Glacier FarmMedia – I suppose theft of grain has always been part of war.
Armies have always foraged for food, and victors have frequently carried away these spoils of war. One defence tactic has been to go ‘scorched earth’ and burn crops while retreating.
But if grain has always been a tool of war, the criminal syndicate disguised as a country that is Russia has taken it to a whole new level.
A recent wire story shows the Russian government speculating its grain exports will grow by an estimated five million tonnes, despite a looming drought that might ordinarily see export expectations fall.
Much of that will come from what the Russians have euphemistically dubbed ‘new territories’ that they aim to annex through forced referendums of the terrified local population.
The balance will, no doubt, come from grain stolen and shipped to international buyers. A recent joint investigation by Associated Press and the “Frontline” television series strongly suggests Russia has smuggled at least US$530 million worth of Ukrainian grain, and used the proceeds to fund the war.
Using satellite images and marine radio transponder data, they tracked more than three dozen ships that carried grain from Russian-occupied Ukraine to ports in Turkey, Syria and Lebanon, among other destinations.
You’ve got to give Russia credit. It appears to be fully committed to taking both organized crime and kleptocracy to a whole new level.
As for the buyers of the stolen grain, I am of two minds.
First, these are at best middle-income countries, many with food deficits, who depend on Russia and Ukraine to feed their people.
And secondly, it’s not entirely sure, in the often-murky world of the international grain trade, whether they knew where the grain in question was sourced.
It’s easy to take the high moral ground from a food secure, relatively wealthy nation, but in the legal system, need doesn’t necessarily equate with innocence. A man or woman who shoplifts a loaf of bread to feed their hungry kids is still, in the eyes of the law, guilty of theft.
In this case, the likely charge would be receiving stolen goods, whether we’re talking about bicycles or catalytic converters or grain.
Of course, there’s no global police force that can arrest these types of state criminals and criminal accessories, at least not without waging a large-scale war that none of us should want.
But there are some steps that our government — and other democratic governments around the globe — do need to seriously consider.
One is the nature of our relationship with the emerging China-Russia axis. Canada’s top military official sounded the alarm earlier this month when speaking to MPs on the Commons standing committee on national security.
General Wayne Eyre, chief of defence staff, told the MPs that Russia and China consider themselves to be “at war with the West” and that Canada needs to rise and meet this challenge.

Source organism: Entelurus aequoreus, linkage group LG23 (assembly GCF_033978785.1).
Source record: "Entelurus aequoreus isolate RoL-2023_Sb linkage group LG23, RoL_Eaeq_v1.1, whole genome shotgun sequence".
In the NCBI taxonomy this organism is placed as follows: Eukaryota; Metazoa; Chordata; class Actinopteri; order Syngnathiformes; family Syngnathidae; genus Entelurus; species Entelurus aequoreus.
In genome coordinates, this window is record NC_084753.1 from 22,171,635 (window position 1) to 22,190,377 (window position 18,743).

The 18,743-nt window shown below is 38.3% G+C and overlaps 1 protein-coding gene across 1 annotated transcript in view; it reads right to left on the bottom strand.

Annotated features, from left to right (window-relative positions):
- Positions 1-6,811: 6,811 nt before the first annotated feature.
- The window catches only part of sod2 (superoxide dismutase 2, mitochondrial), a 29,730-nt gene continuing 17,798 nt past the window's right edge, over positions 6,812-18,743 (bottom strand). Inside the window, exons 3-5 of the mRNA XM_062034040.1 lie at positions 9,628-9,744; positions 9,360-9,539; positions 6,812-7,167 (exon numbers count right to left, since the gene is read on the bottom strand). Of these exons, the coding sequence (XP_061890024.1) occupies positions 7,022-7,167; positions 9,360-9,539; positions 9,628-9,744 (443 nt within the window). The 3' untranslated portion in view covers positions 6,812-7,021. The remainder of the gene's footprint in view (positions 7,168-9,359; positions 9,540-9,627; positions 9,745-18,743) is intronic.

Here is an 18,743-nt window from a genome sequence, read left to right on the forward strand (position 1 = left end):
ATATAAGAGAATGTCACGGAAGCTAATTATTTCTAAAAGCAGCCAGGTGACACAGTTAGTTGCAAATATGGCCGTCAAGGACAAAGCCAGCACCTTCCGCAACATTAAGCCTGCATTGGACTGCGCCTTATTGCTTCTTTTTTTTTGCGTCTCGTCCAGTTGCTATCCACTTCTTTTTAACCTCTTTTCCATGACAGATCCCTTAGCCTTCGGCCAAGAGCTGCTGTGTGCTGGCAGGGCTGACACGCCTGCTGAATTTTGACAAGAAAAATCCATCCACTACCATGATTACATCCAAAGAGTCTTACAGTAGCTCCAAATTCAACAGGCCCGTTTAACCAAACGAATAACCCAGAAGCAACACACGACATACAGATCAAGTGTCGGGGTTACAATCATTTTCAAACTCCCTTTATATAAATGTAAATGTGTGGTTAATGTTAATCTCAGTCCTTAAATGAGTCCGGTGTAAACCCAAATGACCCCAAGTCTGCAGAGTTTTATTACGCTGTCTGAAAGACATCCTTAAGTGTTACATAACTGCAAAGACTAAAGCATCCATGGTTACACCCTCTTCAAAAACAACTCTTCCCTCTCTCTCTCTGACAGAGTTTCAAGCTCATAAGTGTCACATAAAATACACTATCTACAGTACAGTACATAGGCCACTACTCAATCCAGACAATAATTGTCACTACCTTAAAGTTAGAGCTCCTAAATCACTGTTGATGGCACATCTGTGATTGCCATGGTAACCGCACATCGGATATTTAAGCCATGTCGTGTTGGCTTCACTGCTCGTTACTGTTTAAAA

Britain’s top military official delivered a very similar message to MPs in that country more or less simultaneously.
If that sounds an awful lot like a new Cold War, that’s because it’s exactly that. Nobody should relish the return of this geo-political reality. But we do need to acknowledge it is being thrust upon us.
The Western nations need to reconsider if we really should be shipping our intellectual property off to China as fast as it can be developed, in exchange for cheaper labour.
And they likewise need to consider who their friends and enemies are, and who they want to draw into their own camp.
The support these nations have shown to Ukraine is a good start and should be expanded. And we should be paying at least as much attention to other large regional powers, like India, to act as a counterbalance.
How the West can insulate itself from the capriciousness of the nations that aren’t allies is another key question.
That means energy security, where Canada can and should play a role, and food security, where we can also be a major contributor.
But it’s also going to mean adopting a more ‘take-it-or-leave-it’ approach, especially with China. For a long time the business establishment in Canada — including the agriculture and food sector — has vigorously courted China as a market.
But what we should have figured out by now is that it’s a fickle business partner at best, prone to bullying and bellicosity.
What we’re talking about is a profound rethinking of our foreign policy, one that will have profound effects, including on the agriculture sector.
But the alternative is — or at least should be — unthinkable. It involves ignoring our own proud history of rule of law, democracy and human rights.
It starts with a grain robbery, and ends who knows where.
– Gord Gilmour is editor of the Manitoba Co-operator. His editorial appeared in the Oct. 13, 2022 issue.